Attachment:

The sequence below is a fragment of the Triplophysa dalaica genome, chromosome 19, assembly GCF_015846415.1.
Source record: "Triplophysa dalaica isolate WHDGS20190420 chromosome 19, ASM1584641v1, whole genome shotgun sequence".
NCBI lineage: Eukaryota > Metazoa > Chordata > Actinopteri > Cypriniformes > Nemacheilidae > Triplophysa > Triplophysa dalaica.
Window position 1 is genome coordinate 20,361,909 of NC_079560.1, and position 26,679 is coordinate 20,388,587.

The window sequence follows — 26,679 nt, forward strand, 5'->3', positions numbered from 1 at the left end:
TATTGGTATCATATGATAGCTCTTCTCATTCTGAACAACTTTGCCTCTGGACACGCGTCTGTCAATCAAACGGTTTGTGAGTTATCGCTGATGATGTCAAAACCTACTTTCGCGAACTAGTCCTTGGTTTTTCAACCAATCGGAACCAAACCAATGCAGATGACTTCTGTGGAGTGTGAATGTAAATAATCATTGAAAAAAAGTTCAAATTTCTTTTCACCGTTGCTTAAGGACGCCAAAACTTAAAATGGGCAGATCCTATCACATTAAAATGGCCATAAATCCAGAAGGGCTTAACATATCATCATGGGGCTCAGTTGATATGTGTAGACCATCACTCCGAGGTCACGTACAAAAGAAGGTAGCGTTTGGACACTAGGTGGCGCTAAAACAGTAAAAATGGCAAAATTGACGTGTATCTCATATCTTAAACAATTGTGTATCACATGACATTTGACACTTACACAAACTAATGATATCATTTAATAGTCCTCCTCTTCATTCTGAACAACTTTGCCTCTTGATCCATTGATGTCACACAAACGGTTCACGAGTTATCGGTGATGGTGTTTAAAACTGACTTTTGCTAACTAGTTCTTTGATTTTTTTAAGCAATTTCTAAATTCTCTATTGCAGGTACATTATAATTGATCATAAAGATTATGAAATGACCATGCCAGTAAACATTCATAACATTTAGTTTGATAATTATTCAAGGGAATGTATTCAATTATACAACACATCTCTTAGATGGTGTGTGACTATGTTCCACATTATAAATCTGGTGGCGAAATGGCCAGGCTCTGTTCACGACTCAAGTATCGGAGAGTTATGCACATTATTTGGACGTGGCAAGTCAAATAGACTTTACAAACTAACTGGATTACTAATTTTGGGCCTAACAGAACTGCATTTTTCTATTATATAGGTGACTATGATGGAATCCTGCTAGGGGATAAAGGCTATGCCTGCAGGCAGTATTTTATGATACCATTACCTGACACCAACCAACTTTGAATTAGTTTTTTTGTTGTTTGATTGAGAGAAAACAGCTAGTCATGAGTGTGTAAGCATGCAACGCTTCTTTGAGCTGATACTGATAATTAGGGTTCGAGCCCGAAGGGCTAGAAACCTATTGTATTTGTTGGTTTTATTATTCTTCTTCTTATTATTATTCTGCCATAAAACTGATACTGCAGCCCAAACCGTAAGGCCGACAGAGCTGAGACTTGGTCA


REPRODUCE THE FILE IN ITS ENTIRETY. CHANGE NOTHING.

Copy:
The sequence below is a fragment of the Triplophysa dalaica genome, chromosome 19, assembly GCF_015846415.1.
Source record: "Triplophysa dalaica isolate WHDGS20190420 chromosome 19, ASM1584641v1, whole genome shotgun sequence".
NCBI lineage: Eukaryota > Metazoa > Chordata > Actinopteri > Cypriniformes > Nemacheilidae > Triplophysa > Triplophysa dalaica.
Window position 1 is genome coordinate 20,361,909 of NC_079560.1, and position 26,679 is coordinate 20,388,587.

The window sequence follows — 26,679 nt, forward strand, 5'->3', positions numbered from 1 at the left end:
TATTGGTATCATATGATAGCTCTTCTCATTCTGAACAACTTTGCCTCTGGACACGCGTCTGTCAATCAAACGGTTTGTGAGTTATCGCTGATGATGTCAAAACCTACTTTCGCGAACTAGTCCTTGGTTTTTCAACCAATCGGAACCAAACCAATGCAGATGACTTCTGTGGAGTGTGAATGTAAATAATCATTGAAAAAAAGTTCAAATTTCTTTTCACCGTTGCTTAAGGACGCCAAAACTTAAAATGGGCAGATCCTATCACATTAAAATGGCCATAAATCCAGAAGGGCTTAACATATCATCATGGGGCTCAGTTGATATGTGTAGACCATCACTCCGAGGTCACGTACAAAAGAAGGTAGCGTTTGGACACTAGGTGGCGCTAAAACAGTAAAAATGGCAAAATTGACGTGTATCTCATATCTTAAACAATTGTGTATCACATGACATTTGACACTTACACAAACTAATGATATCATTTAATAGTCCTCCTCTTCATTCTGAACAACTTTGCCTCTTGATCCATTGATGTCACACAAACGGTTCACGAGTTATCGGTGATGGTGTTTAAAACTGACTTTTGCTAACTAGTTCTTTGATTTTTTTAAGCAATTTCTAAATTCTCTATTGCAGGTACATTATAATTGATCATAAAGATTATGAAATGACCATGCCAGTAAACATTCATAACATTTAGTTTGATAATTATTCAAGGGAATGTATTCAATTATACAACACATCTCTTAGATGGTGTGTGACTATGTTCCACATTATAAATCTGGTGGCGAAATGGCCAGGCTCTGTTCACGACTCAAGTATCGGAGAGTTATGCACATTATTTGGACGTGGCAAGTCAAATAGACTTTACAAACTAACTGGATTACTAATTTTGGGCCTAACAGAACTGCATTTTTCTATTATATAGGTGACTATGATGGAATCCTGCTAGGGGATAAAGGCTATGCCTGCAGGCAGTATTTTATGATACCATTACCTGACACCAACCAACTTTGAATTAGTTTTTTTGTTGTTTGATTGAGAGAAAACAGCTAGTCATGAGTGTGTAAGCATGCAACGCTTCTTTGAGCTGATACTGATAATTAGGGTTCGAGCCCGAAGGGCTAGAAACCTATTGTATTTGTTGGTTTTATTATTCTTCTTCTTATTATTATTCTGCCATAAAACTGATACTGCAGCCCAAACCGTAAGGCCGACAGAGCTGAGACTTGGTCA